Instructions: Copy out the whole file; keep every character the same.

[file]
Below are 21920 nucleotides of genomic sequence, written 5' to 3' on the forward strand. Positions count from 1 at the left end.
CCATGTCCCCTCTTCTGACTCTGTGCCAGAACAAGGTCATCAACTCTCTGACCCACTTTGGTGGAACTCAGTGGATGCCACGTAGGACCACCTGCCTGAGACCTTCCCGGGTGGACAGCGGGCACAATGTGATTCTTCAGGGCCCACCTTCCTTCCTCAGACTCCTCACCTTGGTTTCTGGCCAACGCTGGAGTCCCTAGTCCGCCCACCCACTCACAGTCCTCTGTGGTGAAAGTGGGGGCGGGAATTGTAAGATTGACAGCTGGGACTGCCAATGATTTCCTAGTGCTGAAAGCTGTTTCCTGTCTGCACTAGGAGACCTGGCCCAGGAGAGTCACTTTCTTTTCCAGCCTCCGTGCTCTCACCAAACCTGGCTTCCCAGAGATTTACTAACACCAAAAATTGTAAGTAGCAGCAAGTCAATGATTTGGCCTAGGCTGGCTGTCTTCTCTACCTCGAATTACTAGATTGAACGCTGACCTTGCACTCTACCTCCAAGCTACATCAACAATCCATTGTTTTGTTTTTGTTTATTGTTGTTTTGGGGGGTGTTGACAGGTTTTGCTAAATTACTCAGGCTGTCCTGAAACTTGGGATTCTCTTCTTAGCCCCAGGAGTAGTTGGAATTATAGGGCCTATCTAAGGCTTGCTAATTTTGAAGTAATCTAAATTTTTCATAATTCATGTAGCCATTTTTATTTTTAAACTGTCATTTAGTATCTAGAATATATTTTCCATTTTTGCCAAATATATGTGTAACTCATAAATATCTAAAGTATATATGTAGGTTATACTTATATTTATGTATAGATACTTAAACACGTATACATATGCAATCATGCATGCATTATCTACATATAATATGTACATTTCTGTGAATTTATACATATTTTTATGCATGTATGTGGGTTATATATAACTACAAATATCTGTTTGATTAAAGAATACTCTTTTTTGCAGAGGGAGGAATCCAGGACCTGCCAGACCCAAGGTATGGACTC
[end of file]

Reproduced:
Below are 21920 nucleotides of genomic sequence, written 5' to 3' on the forward strand. Positions count from 1 at the left end.
CCATGTCCCCTCTTCTGACTCTGTGCCAGAACAAGGTCATCAACTCTCTGACCCACTTTGGTGGAACTCAGTGGATGCCACGTAGGACCACCTGCCTGAGACCTTCCCGGGTGGACAGCGGGCACAATGTGATTCTTCAGGGCCCACCTTCCTTCCTCAGACTCCTCACCTTGGTTTCTGGCCAACGCTGGAGTCCCTAGTCCGCCCACCCACTCACAGTCCTCTGTGGTGAAAGTGGGGGCGGGAATTGTAAGATTGACAGCTGGGACTGCCAATGATTTCCTAGTGCTGAAAGCTGTTTCCTGTCTGCACTAGGAGACCTGGCCCAGGAGAGTCACTTTCTTTTCCAGCCTCCGTGCTCTCACCAAACCTGGCTTCCCAGAGATTTACTAACACCAAAAATTGTAAGTAGCAGCAAGTCAATGATTTGGCCTAGGCTGGCTGTCTTCTCTACCTCGAATTACTAGATTGAACGCTGACCTTGCACTCTACCTCCAAGCTACATCAACAATCCATTGTTTTGTTTTTGTTTATTGTTGTTTTGGGGGGTGTTGACAGGTTTTGCTAAATTACTCAGGCTGTCCTGAAACTTGGGATTCTCTTCTTAGCCCCAGGAGTAGTTGGAATTATAGGGCCTATCTAAGGCTTGCTAATTTTGAAGTAATCTAAATTTTTCATAATTCATGTAGCCATTTTTATTTTTAAACTGTCATTTAGTATCTAGAATATATTTTCCATTTTTGCCAAATATATGTGTAACTCATAAATATCTAAAGTATATATGTAGGTTATACTTATATTTATGTATAGATACTTAAACACGTATACATATGCAATCATGCATGCATTATCTACATATAATATGTACATTTCTGTGAATTTATACATATTTTTATGCATGTATGTGGGTTATATATAACTACAAATATCTGTTTGATTAAAGAATACTCTTTTTTGCAGAGGGAGGAATCCAGGACCTGCCAGACCCAAGGTATGGACTC